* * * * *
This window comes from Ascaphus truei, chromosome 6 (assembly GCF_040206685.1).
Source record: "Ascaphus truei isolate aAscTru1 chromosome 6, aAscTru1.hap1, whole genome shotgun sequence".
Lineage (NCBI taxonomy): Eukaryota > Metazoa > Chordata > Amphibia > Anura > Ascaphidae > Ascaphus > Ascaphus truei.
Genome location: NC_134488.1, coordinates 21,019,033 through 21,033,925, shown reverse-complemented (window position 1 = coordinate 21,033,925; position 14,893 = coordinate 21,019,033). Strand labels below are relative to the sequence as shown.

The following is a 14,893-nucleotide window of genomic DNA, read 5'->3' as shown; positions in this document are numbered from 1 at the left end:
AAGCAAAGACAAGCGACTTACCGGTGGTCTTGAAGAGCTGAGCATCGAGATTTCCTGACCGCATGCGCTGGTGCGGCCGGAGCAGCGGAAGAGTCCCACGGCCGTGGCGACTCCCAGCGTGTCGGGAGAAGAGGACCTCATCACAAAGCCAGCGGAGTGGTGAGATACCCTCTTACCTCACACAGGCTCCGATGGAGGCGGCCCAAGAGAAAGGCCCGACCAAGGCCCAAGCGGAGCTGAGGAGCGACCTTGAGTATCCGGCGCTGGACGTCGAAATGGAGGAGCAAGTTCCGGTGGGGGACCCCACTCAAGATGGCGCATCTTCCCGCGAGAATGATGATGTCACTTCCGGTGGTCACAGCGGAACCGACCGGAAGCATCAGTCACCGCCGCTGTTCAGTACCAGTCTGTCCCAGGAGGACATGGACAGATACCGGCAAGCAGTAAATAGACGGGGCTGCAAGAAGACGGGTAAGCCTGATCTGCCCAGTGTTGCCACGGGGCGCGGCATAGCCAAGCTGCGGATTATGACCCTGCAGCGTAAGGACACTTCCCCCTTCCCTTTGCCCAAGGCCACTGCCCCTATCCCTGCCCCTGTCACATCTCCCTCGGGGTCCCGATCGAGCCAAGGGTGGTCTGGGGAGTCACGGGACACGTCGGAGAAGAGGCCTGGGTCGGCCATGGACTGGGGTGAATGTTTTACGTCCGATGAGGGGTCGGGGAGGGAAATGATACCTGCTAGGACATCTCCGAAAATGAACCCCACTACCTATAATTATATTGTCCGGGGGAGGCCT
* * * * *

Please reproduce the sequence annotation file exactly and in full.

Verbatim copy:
This window comes from Ascaphus truei, chromosome 6 (assembly GCF_040206685.1).
Source record: "Ascaphus truei isolate aAscTru1 chromosome 6, aAscTru1.hap1, whole genome shotgun sequence".
Lineage (NCBI taxonomy): Eukaryota > Metazoa > Chordata > Amphibia > Anura > Ascaphidae > Ascaphus > Ascaphus truei.
Genome location: NC_134488.1, coordinates 21,019,033 through 21,033,925, shown reverse-complemented (window position 1 = coordinate 21,033,925; position 14,893 = coordinate 21,019,033). Strand labels below are relative to the sequence as shown.

The following is a 14,893-nucleotide window of genomic DNA, read 5'->3' as shown; positions in this document are numbered from 1 at the left end:
AAGCAAAGACAAGCGACTTACCGGTGGTCTTGAAGAGCTGAGCATCGAGATTTCCTGACCGCATGCGCTGGTGCGGCCGGAGCAGCGGAAGAGTCCCACGGCCGTGGCGACTCCCAGCGTGTCGGGAGAAGAGGACCTCATCACAAAGCCAGCGGAGTGGTGAGATACCCTCTTACCTCACACAGGCTCCGATGGAGGCGGCCCAAGAGAAAGGCCCGACCAAGGCCCAAGCGGAGCTGAGGAGCGACCTTGAGTATCCGGCGCTGGACGTCGAAATGGAGGAGCAAGTTCCGGTGGGGGACCCCACTCAAGATGGCGCATCTTCCCGCGAGAATGATGATGTCACTTCCGGTGGTCACAGCGGAACCGACCGGAAGCATCAGTCACCGCCGCTGTTCAGTACCAGTCTGTCCCAGGAGGACATGGACAGATACCGGCAAGCAGTAAATAGACGGGGCTGCAAGAAGACGGGTAAGCCTGATCTGCCCAGTGTTGCCACGGGGCGCGGCATAGCCAAGCTGCGGATTATGACCCTGCAGCGTAAGGACACTTCCCCCTTCCCTTTGCCCAAGGCCACTGCCCCTATCCCTGCCCCTGTCACATCTCCCTCGGGGTCCCGATCGAGCCAAGGGTGGTCTGGGGAGTCACGGGACACGTCGGAGAAGAGGCCTGGGTCGGCCATGGACTGGGGTGAATGTTTTACGTCCGATGAGGGGTCGGGGAGGGAAATGATACCTGCTAGGACATCTCCGAAAATGAACCCCACTACCTATAATTATATTGTCCGGGGGAGGCCT